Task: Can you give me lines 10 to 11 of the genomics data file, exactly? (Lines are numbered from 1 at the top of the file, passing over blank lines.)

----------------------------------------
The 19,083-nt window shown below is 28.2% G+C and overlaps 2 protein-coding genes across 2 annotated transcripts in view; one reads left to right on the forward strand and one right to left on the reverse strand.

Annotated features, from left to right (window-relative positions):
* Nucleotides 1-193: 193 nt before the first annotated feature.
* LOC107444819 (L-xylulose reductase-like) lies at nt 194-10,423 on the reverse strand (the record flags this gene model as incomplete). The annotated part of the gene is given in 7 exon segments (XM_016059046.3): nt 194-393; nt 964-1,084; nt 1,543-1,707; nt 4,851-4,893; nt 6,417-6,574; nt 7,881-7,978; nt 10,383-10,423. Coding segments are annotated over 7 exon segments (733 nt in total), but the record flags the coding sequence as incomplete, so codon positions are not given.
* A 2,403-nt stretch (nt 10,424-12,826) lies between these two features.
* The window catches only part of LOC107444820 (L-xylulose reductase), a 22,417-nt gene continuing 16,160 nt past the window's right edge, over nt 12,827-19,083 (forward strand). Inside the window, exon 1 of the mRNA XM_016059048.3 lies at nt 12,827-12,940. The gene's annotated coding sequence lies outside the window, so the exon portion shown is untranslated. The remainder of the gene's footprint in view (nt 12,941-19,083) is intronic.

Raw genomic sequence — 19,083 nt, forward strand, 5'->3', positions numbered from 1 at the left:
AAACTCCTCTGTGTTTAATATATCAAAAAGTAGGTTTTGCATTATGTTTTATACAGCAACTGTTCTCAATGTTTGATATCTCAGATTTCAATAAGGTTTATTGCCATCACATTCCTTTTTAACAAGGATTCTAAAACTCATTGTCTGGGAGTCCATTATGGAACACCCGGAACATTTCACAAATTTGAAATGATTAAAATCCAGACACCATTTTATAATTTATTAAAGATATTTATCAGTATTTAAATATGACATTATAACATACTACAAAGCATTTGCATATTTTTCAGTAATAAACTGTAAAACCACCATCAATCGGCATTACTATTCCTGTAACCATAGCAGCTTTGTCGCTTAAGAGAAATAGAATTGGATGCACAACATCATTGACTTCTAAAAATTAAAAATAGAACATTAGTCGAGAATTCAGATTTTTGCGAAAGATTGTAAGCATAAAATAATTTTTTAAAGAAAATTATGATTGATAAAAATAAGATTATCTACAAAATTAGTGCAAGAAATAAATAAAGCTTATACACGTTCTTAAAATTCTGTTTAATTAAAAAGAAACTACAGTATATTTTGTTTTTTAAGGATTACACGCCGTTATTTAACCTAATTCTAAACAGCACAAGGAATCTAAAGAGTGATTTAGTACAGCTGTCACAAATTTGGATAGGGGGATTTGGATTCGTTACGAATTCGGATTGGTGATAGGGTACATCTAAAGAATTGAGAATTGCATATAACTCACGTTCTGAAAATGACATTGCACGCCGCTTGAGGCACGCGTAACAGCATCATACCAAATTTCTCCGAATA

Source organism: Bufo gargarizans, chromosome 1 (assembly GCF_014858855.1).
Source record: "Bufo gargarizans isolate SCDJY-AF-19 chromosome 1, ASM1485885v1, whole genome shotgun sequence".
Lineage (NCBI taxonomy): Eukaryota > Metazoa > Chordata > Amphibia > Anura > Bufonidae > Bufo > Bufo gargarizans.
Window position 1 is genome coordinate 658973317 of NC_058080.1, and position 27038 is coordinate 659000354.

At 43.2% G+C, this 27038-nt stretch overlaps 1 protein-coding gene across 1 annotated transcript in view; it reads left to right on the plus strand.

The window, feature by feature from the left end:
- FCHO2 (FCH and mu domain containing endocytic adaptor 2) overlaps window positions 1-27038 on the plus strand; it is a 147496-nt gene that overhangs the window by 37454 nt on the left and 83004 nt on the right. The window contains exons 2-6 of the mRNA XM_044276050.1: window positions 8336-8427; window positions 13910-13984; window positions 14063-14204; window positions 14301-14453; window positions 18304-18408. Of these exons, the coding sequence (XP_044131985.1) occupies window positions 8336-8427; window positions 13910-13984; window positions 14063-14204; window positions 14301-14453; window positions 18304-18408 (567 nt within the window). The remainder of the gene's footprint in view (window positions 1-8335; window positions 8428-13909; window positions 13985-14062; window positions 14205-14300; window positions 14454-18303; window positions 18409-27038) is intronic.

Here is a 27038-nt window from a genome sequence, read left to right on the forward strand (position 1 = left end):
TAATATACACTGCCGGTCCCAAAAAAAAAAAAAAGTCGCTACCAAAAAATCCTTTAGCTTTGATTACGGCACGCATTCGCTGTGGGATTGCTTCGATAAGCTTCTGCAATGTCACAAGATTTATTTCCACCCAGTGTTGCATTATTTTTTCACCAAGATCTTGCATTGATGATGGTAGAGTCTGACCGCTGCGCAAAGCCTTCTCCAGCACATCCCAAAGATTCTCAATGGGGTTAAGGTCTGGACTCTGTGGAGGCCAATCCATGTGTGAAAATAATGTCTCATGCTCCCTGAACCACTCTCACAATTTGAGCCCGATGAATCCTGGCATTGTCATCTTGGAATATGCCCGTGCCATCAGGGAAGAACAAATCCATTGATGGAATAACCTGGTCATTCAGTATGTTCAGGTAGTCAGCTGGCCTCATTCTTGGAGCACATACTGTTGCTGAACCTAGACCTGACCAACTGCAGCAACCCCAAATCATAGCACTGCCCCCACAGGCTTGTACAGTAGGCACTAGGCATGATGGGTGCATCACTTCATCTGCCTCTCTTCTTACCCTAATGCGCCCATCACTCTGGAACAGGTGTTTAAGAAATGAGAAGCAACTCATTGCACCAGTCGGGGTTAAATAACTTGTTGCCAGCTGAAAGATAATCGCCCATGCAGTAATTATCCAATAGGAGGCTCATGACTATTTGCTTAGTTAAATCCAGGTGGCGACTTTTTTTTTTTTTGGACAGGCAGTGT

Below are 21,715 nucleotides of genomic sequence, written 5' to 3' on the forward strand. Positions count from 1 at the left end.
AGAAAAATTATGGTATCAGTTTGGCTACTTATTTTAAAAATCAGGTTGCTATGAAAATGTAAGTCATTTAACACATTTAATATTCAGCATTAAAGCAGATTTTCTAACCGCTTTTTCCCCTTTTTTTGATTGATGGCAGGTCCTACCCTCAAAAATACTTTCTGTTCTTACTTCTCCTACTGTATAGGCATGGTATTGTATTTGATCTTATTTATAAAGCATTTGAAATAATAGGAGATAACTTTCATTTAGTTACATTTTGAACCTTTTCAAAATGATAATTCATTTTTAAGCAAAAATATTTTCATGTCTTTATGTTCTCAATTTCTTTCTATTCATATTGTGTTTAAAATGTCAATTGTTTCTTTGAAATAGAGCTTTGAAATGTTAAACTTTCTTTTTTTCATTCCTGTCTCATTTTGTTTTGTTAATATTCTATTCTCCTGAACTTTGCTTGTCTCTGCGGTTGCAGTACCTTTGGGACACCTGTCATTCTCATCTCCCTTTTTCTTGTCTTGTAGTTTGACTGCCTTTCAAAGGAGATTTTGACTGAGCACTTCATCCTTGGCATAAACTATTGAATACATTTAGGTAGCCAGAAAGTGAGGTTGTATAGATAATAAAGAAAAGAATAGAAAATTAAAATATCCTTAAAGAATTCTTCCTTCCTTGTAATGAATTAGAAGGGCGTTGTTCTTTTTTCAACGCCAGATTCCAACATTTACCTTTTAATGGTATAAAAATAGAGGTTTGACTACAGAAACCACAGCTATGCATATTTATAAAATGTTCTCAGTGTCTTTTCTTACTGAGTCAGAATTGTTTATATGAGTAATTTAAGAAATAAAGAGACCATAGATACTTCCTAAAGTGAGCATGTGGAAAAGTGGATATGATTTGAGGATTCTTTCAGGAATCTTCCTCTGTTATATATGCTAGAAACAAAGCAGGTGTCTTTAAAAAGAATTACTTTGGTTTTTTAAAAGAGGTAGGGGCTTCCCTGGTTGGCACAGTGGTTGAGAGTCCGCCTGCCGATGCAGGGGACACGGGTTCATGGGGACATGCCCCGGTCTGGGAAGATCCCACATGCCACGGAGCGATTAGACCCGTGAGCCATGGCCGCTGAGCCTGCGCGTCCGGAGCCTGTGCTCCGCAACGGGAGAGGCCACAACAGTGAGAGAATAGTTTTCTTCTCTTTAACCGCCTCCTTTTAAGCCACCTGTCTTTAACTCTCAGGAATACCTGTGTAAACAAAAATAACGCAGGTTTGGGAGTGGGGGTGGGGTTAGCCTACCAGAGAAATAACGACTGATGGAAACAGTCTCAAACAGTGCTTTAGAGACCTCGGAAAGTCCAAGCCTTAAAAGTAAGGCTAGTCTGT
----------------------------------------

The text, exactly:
Source record: "Bufo gargarizans isolate SCDJY-AF-19 chromosome 1, ASM1485885v1, whole genome shotgun sequence".
Lineage (NCBI taxonomy): Eukaryota > Metazoa > Chordata > Amphibia > Anura > Bufonidae > Bufo > Bufo gargarizans.